A Follow-Up Letter to the Chancellor

Dear Chancellor Syverud,

In my last letter, I criticized you for the lack of substance in your “Orange Friends” emails. I want to applaud you for breaking that pattern in your message to the university community last night. But I also made another request: that you take THE General Body seriously and talk to us. And in this sense your email, with the mixed messages it offers, falls flat.

You have asked us to “work collaboratively with the duly elected representatives and governing bodies that are currently in place,” suggesting that you have an interest in the democratic processes of shared governance. It’s nice to hear this, since we are also invested in these processes. But it’s hard to take this claim seriously when in the very same email, you unilaterally shut down negotiations with THE General Body. It’s not hard to read between the lines. You are only invested in democratic processes to the extent that they occur within an institutional framework that you control. If you wish to set the record straight, you should recognize that a protest movement like ours represents democracy in its purest form.

In apologizing for the “process and communications” related to decisions about the Advocacy Center and Posse Program, you have again broken somewhat from your past attitudes and taken a step in the right direction. But why the excessive limitations in the scope of your apology? Your unwillingness to express regret for the content of the decisions rather than merely the processes by which they were made and communicated makes this apology seem half-hearted. This sense is bolstered by the fact that your apology contains defensive language about your “sincere” efforts to take everyone’s feelings into account. If you wish to be seen as sincere, honor the university community members whose marginality was aggravated by your decisions with an apology that does not defend your actions or include such limitations in scope.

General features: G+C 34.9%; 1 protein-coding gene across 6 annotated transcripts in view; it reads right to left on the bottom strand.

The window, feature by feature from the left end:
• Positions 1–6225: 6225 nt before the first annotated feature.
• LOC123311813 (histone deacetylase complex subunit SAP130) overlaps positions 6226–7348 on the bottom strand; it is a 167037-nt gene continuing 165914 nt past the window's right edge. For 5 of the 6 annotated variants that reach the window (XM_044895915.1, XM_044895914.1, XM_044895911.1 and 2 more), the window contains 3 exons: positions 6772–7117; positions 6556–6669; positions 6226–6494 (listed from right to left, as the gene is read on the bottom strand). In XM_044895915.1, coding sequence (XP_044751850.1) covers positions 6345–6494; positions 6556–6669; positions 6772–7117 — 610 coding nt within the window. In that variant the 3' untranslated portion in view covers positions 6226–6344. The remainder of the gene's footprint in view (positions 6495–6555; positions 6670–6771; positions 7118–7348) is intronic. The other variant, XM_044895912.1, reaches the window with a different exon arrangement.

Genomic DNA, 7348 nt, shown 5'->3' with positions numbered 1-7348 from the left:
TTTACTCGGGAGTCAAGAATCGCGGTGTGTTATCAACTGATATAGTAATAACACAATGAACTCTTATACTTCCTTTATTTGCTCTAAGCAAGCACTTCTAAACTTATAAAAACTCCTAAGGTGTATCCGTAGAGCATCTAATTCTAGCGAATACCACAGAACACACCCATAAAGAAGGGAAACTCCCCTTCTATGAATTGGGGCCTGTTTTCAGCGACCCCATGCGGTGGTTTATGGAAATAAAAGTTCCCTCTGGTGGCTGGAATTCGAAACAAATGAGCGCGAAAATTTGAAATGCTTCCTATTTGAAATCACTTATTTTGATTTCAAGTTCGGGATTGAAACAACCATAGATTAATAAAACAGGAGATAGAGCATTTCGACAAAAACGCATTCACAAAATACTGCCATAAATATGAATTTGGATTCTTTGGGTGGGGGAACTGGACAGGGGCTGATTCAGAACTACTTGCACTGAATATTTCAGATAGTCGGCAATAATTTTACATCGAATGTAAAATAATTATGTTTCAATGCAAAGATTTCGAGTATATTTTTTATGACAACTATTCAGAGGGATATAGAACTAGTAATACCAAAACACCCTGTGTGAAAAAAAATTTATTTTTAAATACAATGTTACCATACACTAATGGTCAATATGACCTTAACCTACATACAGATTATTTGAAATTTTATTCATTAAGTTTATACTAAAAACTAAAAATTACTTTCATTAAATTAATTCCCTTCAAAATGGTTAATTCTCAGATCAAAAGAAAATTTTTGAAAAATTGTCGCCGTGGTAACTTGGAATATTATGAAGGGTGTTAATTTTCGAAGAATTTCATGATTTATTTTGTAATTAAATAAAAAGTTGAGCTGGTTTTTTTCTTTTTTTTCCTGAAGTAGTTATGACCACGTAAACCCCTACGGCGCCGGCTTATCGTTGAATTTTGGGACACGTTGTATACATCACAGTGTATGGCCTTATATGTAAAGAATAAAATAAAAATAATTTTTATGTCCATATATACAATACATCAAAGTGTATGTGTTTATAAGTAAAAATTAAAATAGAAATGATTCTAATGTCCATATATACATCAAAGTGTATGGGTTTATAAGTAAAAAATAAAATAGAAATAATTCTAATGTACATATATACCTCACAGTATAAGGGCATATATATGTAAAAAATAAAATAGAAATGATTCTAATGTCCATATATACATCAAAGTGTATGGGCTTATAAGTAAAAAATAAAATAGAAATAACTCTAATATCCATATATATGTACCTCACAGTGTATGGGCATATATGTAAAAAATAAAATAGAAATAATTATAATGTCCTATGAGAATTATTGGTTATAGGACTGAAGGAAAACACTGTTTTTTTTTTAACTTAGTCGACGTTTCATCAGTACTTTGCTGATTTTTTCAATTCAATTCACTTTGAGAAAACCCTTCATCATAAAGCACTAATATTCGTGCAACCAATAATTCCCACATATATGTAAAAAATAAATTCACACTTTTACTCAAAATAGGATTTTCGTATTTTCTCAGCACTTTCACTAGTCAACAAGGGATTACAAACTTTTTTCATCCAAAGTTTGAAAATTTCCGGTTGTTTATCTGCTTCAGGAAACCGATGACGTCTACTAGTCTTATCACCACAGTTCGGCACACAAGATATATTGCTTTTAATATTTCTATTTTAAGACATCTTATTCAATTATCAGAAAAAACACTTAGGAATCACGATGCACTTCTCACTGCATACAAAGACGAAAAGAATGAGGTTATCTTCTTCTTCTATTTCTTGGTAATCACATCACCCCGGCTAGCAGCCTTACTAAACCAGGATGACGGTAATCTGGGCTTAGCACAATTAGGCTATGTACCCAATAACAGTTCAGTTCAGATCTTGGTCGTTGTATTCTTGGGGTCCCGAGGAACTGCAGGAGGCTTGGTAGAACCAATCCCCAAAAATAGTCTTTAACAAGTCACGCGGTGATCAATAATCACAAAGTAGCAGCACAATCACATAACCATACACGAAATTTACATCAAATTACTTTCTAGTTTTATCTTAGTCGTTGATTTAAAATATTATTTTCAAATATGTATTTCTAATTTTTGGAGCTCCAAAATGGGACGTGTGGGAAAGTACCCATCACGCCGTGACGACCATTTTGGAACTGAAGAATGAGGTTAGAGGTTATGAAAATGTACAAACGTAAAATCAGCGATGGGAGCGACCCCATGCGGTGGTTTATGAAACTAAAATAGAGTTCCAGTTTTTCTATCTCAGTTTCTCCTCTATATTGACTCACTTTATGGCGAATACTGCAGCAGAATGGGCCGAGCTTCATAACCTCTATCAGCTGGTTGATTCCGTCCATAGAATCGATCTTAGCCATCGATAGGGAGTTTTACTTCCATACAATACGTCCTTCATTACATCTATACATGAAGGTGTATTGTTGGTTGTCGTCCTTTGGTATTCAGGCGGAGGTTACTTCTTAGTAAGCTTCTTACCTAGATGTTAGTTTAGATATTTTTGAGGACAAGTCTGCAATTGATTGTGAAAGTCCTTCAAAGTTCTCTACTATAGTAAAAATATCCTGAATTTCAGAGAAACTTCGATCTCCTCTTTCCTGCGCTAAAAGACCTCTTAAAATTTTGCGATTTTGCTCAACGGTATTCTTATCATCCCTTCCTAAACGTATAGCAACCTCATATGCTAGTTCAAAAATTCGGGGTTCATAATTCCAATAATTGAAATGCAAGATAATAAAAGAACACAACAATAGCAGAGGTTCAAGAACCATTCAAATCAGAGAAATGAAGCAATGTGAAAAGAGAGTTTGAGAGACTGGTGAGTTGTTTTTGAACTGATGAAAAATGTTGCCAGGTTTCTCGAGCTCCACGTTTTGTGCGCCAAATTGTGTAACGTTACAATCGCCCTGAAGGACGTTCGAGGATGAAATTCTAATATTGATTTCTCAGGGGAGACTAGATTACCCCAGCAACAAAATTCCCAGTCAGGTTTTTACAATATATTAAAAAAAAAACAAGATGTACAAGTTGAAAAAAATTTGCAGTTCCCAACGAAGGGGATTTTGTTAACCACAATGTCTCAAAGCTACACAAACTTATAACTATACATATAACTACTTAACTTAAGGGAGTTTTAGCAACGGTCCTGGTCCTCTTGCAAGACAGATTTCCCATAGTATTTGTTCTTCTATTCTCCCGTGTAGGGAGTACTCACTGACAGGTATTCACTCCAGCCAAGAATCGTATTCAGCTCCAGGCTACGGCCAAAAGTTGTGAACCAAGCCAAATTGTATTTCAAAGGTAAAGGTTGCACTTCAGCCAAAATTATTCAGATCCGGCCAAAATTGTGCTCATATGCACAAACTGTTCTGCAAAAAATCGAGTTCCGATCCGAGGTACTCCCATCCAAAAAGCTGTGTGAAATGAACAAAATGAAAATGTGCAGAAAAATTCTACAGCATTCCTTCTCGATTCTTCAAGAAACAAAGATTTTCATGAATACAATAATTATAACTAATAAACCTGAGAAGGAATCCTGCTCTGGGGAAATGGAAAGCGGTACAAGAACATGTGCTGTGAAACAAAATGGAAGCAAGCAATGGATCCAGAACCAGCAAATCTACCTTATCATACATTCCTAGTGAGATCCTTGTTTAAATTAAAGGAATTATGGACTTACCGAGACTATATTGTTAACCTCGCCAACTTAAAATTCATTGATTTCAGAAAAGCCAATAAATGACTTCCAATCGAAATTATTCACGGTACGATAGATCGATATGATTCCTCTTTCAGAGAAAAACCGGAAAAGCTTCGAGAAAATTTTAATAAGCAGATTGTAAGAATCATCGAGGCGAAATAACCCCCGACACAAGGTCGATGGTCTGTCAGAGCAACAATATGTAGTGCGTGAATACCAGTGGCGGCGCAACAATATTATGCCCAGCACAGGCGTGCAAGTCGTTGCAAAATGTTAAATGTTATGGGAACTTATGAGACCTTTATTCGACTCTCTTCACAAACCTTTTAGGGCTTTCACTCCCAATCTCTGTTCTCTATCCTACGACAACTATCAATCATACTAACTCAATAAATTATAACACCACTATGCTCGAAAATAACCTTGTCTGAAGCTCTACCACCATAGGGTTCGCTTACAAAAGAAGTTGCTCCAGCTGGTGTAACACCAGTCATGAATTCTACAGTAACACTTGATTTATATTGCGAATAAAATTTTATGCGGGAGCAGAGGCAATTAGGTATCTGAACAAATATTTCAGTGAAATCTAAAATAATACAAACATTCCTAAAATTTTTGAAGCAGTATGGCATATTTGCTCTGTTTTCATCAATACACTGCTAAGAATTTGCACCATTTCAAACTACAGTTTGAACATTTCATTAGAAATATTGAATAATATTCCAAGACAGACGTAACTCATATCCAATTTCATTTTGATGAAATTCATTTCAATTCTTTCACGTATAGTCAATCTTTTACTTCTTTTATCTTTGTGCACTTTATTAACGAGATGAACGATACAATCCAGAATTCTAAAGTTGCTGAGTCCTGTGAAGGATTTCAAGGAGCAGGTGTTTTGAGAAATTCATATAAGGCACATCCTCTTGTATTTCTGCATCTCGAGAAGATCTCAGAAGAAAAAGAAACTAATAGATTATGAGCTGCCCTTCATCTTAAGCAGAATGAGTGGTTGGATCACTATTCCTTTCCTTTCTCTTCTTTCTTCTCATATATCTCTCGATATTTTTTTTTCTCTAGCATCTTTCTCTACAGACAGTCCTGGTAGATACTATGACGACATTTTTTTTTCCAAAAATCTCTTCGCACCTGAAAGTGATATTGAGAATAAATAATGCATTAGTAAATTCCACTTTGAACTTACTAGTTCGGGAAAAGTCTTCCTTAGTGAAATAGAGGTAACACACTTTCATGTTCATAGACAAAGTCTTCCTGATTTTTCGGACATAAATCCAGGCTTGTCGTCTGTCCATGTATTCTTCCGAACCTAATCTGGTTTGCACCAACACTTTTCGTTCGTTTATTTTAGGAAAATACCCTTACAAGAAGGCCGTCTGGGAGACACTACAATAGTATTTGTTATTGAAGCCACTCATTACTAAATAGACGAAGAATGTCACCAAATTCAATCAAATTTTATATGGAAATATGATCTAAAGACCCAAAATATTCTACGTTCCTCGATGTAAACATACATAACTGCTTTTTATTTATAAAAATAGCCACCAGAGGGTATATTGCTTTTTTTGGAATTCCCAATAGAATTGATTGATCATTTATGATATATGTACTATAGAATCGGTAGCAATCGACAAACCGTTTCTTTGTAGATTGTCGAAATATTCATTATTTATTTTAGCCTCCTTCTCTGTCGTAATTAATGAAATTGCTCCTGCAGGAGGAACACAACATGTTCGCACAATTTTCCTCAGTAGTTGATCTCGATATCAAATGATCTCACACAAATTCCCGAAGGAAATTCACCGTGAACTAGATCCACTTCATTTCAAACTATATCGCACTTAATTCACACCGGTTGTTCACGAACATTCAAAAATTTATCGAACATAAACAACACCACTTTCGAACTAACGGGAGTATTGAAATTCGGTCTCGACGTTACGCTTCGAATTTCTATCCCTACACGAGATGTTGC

I urge you to caution as we move forward. The role DPS has been playing in the protest thus far has been troubling enough. By sending security forces – some of them armed – to subject your own students to surveillance and harassment for exercising their right to free speech, exhibiting independent, creative, and critical thinking, and working to actualize their own social visions you have already done grievous harm to the capacity of this university to educate. If you truly desire to improve SU’s academic reputation, it will be helpful to deescalate the role DPS is playing in these protests. I hope you will work toward creating an environment in which students’ development as leaders and intellectuals is not hampered by a heavy-handed use of authority.

Sincerely,

Daniel Cheifer
PhD Candidate, Religion Department
Humanities Center Dissertation Fellow
Syracuse University

Advertisements

2 Comments

Filed under In Solidarity

2 responses to “A Follow-Up Letter to the Chancellor

  1. Eva Neyanna

    Syracuse University chancellor apologizes, but tells student protesters ‘we need to move forward’… Well… Moving forward requires addressing existing problems and dangers. So, Chancellor Syverud, please address the needs! The University Neighborhood watches.

    Like

  2. Karla Russell-Reed

    Thank you Mr. Cheifer for supporting the Syracuse University students and staff. The school will not attract well rounded, global minded students or staff that value a comprehensive curriculum and a diverse group of students and colleagues. We all know some “foggies” resist the handwriting on the wall of a new society in which old prejudicial thoughts and governing techniques won’t pass our students without debate. Growth only comes from changes and change is sometimes painful. Leaders, lead or retire and go play golf somewhere.

    Like

Leave a Reply

Fill in your details below or click an icon to log in:

WordPress.com Logo

You are commenting using your WordPress.com account. Log Out / Change )

Twitter picture

You are commenting using your Twitter account. Log Out / Change )

Facebook photo

You are commenting using your Facebook account. Log Out / Change )

Google+ photo

You are commenting using your Google+ account. Log Out / Change )

Connecting to %s